TORONTO — Twitter's board accepted Elon Musk's US$44-billion bid to take over the social media platform on Monday.
The blockbuster offer made by the controversial Tesla and SpaceX leader, who has Canadian citizenship, will see Musk pay US$54.20 per share, a 38 per cent premium to the closing price of Twitter’s stock on April 1.
Musk has vowed to transform the company by taking it private, reducing content moderation and launching a long-requested edit button on Twitter.
How did the deal materialize?
In January, Musk began buying significant shares in Twitter, racking up a five per cent stake in the company in March and just shy of 10 per cent in April.
The more than 73.4 million shares he owned made him the company's largest shareholder, though he failed to notify the Securities and Exchange Commission that his stake in the company surpassed five per cent within the required time, violating U.S. laws. Some Twitter investors have sued him for failing to disclose the size of his stake promptly.
Musk was due to join Twitter's board on April 9, though the arrangement prevented him from owning more than 14.9 per cent of Twitter's outstanding stock.
By April 10, Twitter CEO Parag Agrawal had tweeted Musk had decided not to join the board and "this is for the best."
But Twitter had not seen the last of Musk. On April 13, he filed his bid to buy the company.
How does Canada figure into the bid?
Royal Bank of Canada and Canadian Imperial Bank of Commerce are two of the 12 banks offering Musk financing for the bid, shows a commitment letter filed by Musk's X Holdings III LLC. RBC offered US$750 million and CIBC has pledged US$400 million.
How did the board arrive at its decision to accept the offer?
Approving bids like the one Musk made largely comes down to money, said Dave Valliere, a professor at Ryerson University's Ted Rogers School of Management.
"The job of Twitter's board of directors is to do whatever is in the best interest of shareholders, and so when somebody comes along and offers a big premium over the existing value of the shares, it's pretty hard to turn that down," he said.
What will Musk do with the company?
Musk has mused about making several changes to Twitter.
At an April 14 TED Talk, he said the company should be reluctant to delete tweets and mentioned that it should be "an inclusive arena for free speech."
Musk has also suggested the company should offer users who pay for the company's premium subscription product Twitter Blue a verified mark, allow longer tweets and depend more on subscriptions than advertising for revenue.
Perhaps his most popular recommendation has been an edit button, which he polled users on earlier this month. Twitter has long been working on the feature but has never rolled it out.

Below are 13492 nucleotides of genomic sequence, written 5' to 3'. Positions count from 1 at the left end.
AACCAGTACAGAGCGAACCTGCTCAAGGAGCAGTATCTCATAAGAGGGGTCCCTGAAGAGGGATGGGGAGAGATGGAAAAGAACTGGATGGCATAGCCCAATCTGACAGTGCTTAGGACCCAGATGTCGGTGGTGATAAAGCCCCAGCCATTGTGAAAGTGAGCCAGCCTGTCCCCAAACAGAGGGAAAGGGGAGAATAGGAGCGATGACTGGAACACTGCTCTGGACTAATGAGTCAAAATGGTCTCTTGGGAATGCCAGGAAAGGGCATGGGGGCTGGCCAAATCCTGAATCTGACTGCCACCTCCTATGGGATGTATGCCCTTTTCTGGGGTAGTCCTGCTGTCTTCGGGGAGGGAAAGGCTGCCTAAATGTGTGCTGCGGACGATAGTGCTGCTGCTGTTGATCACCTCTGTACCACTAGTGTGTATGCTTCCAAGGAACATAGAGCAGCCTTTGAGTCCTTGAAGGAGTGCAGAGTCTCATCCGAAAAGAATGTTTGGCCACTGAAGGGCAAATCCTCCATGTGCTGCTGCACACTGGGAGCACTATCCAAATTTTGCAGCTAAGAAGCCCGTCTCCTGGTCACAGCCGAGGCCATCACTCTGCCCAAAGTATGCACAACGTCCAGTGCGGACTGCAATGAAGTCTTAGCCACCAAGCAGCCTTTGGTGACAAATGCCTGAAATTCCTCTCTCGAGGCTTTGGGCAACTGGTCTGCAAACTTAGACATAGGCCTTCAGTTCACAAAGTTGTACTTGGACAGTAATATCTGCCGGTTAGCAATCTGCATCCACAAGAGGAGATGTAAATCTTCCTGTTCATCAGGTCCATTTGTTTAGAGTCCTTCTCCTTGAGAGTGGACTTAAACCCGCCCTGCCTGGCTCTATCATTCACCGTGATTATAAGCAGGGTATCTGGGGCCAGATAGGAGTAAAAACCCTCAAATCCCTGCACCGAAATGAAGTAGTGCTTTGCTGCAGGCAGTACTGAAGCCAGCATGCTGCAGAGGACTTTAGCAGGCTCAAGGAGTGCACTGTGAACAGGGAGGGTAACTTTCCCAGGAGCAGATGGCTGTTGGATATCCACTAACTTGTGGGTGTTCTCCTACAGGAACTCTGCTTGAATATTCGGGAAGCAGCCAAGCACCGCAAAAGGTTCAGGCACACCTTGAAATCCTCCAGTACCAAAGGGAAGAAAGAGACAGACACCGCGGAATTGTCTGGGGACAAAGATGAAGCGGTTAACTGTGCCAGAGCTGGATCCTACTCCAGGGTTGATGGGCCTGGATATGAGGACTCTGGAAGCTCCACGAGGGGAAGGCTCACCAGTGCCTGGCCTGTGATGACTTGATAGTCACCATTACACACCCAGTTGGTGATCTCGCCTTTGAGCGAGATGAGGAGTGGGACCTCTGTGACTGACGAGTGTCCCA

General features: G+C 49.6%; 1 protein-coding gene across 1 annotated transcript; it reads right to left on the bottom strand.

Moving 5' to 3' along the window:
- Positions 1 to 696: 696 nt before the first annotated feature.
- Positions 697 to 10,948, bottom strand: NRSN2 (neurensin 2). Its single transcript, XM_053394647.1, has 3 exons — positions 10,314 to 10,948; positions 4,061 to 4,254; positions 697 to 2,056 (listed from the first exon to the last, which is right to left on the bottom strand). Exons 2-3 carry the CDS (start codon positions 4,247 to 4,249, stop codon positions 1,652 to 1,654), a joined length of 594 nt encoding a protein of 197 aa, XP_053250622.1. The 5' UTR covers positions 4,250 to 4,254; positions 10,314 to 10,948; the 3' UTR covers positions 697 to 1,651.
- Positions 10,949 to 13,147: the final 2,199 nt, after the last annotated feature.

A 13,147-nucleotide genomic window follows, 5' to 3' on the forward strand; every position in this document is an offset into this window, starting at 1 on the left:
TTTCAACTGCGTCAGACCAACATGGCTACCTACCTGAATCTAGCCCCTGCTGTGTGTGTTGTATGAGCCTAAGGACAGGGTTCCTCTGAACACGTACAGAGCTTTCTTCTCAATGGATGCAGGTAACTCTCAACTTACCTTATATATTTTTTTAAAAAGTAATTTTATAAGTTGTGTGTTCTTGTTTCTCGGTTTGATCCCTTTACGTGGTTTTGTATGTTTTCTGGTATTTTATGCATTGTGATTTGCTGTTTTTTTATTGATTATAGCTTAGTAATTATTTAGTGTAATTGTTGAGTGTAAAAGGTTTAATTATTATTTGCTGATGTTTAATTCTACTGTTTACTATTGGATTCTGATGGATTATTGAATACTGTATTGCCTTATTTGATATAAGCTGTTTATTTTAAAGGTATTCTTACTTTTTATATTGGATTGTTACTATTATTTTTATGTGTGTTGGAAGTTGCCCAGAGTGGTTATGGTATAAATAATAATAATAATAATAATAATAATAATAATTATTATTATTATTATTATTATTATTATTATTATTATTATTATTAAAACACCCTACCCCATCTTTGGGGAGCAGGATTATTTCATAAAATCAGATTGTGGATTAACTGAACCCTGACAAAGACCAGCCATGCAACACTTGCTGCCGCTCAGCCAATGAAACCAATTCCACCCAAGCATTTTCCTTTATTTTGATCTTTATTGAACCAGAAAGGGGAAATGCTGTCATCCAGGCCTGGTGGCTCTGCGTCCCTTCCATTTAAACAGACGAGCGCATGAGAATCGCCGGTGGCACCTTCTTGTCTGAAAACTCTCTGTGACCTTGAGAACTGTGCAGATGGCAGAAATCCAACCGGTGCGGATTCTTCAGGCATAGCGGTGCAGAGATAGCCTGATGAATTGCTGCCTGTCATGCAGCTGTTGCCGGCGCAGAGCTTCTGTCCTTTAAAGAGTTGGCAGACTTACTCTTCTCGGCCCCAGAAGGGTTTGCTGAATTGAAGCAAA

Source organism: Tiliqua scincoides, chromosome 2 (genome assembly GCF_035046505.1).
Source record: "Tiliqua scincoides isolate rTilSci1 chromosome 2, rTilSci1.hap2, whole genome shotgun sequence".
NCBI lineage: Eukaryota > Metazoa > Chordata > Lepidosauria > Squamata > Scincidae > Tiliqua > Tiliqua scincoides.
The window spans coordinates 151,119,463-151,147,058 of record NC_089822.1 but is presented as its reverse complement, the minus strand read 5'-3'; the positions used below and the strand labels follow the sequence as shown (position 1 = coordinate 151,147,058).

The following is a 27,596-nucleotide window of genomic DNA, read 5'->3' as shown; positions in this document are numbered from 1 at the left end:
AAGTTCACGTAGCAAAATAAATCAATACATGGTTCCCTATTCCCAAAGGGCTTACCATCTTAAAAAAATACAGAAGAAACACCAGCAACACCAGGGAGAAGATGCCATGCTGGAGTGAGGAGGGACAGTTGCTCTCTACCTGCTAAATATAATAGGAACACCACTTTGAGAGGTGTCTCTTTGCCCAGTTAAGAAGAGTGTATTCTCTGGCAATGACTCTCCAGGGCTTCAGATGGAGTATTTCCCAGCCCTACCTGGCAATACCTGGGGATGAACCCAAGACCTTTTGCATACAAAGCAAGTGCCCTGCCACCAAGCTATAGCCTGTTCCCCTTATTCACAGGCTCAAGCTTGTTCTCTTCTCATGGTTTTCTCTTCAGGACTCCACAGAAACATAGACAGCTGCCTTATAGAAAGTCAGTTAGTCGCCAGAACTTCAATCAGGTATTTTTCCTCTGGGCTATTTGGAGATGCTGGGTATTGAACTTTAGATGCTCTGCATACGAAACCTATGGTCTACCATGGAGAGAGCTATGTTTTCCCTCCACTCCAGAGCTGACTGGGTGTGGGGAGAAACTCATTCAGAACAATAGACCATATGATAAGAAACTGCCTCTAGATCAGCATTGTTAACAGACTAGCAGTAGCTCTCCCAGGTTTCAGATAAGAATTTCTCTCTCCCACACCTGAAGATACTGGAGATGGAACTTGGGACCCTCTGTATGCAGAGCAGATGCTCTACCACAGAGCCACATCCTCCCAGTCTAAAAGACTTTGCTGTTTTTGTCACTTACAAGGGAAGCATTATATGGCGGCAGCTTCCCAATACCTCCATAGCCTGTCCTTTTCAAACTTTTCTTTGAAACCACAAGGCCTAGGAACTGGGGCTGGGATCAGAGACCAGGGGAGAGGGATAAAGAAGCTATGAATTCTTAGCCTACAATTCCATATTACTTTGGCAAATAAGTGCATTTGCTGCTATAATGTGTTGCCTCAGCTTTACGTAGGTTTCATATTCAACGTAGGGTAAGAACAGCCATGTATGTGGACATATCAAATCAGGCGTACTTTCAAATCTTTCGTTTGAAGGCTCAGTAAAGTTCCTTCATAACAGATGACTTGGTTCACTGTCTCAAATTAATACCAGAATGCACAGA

While these ideas have generated Musk plenty of attention, Valliere said, "it's not automatically clear to me that he's got any great business strategy that does well for Twitter, the company.'
How will Musk's ownership affect Twitter users?
Just after Musk's bid was accepted, Musk tweeted that he plans to "make Twitter better than ever" by making the algorithms open source to increase trust, defeating the spam bots and authenticating all humans.
Valliere believes the deal is really about Musk being "a rich guy that wants to control the megaphone."
"He wants a platform that he has some control over and so that people aren't going to hold him accountable in certain ways that maybe exists now," the professor said.
"I don't see that there's a huge benefit to the other users of Twitter. I don't see the huge benefits for the existing shareholders of Twitter, other than you've already paid them a lot of money."
Musk has a reputation for being a volatile leader known for Twitter rants and rash business decisions. What will this mean for Twitter staff?
Some who see Musk as successful will stick with the company or try to join, said Valliere.
But others may leave because they doubt he has shareholders' best interests at heart and Valliere expects "turmoil at the top."
"Certainly some of the upper management can be expected to depart because if this goes through, this is a vote of non-confidence in the existing team."
How will Musk handle running a company that is being circled by regulators and international governments looking to restrict harmful materials from being posted online?
Valliere believes Musk won't help Twitter weather such conditions better because he is known for picking fights with his critics.
"He's going to try and stick a stake in the ground and so it's going to be an interesting thing because the legislative agenda is pointing towards greater accountability, but he's got lots of money, so which one would you want to bet on?"
This report by The Canadian Press was first published April 26, 2022.
Tara Deschamps, The Canadian Press